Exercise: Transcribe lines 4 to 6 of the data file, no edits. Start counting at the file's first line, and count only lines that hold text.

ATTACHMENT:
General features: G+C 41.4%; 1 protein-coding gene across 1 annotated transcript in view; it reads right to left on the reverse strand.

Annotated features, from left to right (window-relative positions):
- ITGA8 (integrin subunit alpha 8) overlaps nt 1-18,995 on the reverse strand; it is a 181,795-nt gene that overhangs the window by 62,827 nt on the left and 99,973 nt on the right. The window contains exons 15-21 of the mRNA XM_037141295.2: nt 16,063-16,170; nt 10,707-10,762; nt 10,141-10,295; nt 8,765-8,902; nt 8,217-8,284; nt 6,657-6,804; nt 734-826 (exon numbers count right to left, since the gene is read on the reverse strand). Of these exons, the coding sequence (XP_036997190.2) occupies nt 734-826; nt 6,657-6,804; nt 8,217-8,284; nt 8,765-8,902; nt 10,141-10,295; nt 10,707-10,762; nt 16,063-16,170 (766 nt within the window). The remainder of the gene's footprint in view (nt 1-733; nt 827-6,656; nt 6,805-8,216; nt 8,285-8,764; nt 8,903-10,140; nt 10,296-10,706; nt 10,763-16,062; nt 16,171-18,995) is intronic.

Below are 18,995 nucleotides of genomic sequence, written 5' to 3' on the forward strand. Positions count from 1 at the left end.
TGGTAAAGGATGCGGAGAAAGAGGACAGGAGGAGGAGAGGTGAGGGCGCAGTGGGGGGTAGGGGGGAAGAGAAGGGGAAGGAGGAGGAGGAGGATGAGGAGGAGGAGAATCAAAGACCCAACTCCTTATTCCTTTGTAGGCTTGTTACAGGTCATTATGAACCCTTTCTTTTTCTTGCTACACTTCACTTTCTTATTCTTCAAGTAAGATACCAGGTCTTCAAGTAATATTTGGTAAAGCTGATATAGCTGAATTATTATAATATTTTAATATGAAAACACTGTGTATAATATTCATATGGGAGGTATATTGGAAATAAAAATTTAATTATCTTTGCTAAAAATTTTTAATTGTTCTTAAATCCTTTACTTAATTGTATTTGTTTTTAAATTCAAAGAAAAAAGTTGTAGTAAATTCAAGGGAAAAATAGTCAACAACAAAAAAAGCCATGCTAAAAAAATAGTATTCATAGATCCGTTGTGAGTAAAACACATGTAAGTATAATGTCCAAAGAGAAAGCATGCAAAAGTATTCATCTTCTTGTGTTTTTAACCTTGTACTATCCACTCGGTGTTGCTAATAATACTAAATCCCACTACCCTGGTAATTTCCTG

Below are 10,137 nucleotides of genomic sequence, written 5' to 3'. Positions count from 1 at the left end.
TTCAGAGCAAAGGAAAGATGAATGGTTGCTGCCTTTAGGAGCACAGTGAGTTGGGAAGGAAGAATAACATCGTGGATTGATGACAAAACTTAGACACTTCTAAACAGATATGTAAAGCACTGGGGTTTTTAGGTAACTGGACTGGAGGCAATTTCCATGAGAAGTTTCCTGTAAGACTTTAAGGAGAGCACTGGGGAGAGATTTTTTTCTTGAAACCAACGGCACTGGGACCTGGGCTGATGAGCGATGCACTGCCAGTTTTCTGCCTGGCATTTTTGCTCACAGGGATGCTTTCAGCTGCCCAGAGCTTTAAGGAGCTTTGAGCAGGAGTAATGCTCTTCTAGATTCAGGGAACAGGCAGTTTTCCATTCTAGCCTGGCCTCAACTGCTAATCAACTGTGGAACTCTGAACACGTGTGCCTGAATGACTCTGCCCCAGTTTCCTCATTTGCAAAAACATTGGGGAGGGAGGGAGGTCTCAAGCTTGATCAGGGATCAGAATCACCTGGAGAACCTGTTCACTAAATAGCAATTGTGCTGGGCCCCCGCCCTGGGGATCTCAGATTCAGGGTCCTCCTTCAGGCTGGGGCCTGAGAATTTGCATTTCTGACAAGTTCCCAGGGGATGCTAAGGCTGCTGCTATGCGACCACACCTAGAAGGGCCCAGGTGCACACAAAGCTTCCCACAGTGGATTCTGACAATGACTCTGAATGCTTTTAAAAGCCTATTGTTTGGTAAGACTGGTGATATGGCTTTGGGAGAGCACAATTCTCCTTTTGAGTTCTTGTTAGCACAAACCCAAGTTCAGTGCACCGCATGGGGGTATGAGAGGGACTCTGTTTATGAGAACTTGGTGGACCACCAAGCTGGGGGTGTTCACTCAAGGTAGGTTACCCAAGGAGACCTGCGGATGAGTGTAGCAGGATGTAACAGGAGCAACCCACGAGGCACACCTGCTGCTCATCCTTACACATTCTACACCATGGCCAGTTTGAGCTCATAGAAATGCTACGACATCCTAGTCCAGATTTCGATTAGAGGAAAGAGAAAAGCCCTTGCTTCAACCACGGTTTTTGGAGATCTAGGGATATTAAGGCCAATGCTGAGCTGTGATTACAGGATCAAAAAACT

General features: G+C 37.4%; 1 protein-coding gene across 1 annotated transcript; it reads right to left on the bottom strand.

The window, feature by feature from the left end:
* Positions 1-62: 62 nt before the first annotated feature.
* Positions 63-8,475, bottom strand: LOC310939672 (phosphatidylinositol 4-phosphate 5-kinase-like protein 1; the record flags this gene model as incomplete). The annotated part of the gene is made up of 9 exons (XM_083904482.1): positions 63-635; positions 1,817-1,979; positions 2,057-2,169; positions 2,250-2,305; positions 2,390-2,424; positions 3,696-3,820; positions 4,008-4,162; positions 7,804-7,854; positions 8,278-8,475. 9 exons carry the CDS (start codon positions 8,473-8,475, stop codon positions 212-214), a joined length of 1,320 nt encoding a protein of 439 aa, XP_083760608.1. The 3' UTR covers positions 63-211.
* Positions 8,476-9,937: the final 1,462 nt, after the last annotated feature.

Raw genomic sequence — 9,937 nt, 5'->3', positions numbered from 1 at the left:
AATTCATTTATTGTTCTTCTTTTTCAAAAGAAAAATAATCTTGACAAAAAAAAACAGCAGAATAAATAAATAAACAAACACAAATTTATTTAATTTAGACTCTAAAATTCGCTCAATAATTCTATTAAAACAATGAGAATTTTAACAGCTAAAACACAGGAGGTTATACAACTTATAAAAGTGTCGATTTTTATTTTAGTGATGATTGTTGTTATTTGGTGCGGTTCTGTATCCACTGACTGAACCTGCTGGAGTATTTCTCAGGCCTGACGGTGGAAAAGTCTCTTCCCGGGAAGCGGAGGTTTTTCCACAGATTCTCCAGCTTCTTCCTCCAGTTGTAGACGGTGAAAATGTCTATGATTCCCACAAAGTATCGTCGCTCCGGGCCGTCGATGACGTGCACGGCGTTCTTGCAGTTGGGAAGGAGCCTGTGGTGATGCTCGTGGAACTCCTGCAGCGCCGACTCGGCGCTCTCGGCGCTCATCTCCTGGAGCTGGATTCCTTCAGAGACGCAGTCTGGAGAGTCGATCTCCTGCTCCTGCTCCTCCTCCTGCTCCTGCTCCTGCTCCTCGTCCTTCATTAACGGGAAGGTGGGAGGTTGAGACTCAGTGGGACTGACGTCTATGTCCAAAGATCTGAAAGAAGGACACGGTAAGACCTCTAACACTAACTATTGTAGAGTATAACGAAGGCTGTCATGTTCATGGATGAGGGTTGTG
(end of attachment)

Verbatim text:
Below are 18,995 nucleotides of genomic sequence, written 5' to 3' on the forward strand. Positions count from 1 at the left end.
TGGTAAAGGATGCGGAGAAAGAGGACAGGAGGAGGAGAGGTGAGGGCGCAGTGGGGGGTAGGGGGGAAGAGAAGGGGAAGGAGGAGGAGGAGGATGAGGAGGAGGAGAATCAAAGACCCAACTCCTTATTCCTTTGTAGGCTTGTTACAGGTCATTATGAACCCTTTCTTTTTCTTGCTACACTTCACTTTCTTATTCTTCAAGTAAGATACCAGGTCTTCAAGTAATATTTGGTAAAGCTGATATAGCTGAATTATTATAATATTTTAATATGAAAACACTGTGTATAATATTCATATGGGAGGTATATTGGAAATAAAAATTTAATTATCTTTGCTAAAAATTTTTAATTGTTCTTAAATCCTTTACTTAATTGTATTTGTTTTTAAATTCAAAGAAAAAAGTTGTAGTAAATTCAAGGGAAAAATAGTCAACAACAAAAAAAGCCATGCTAAAAAAATAGTATTCATAGATCCGTTGTGAGTAAAACACATGTAAGTATAATGTCCAAAGAGAAAGCATGCAAAAGTATTCATCTTCTTGTGTTTTTAACCTTGTACTATCCACTCGGTGTTGCTAATAATACTAAATCCCACTACCCTGGTAATTTCCTG

Below are 10,137 nucleotides of genomic sequence, written 5' to 3'. Positions count from 1 at the left end.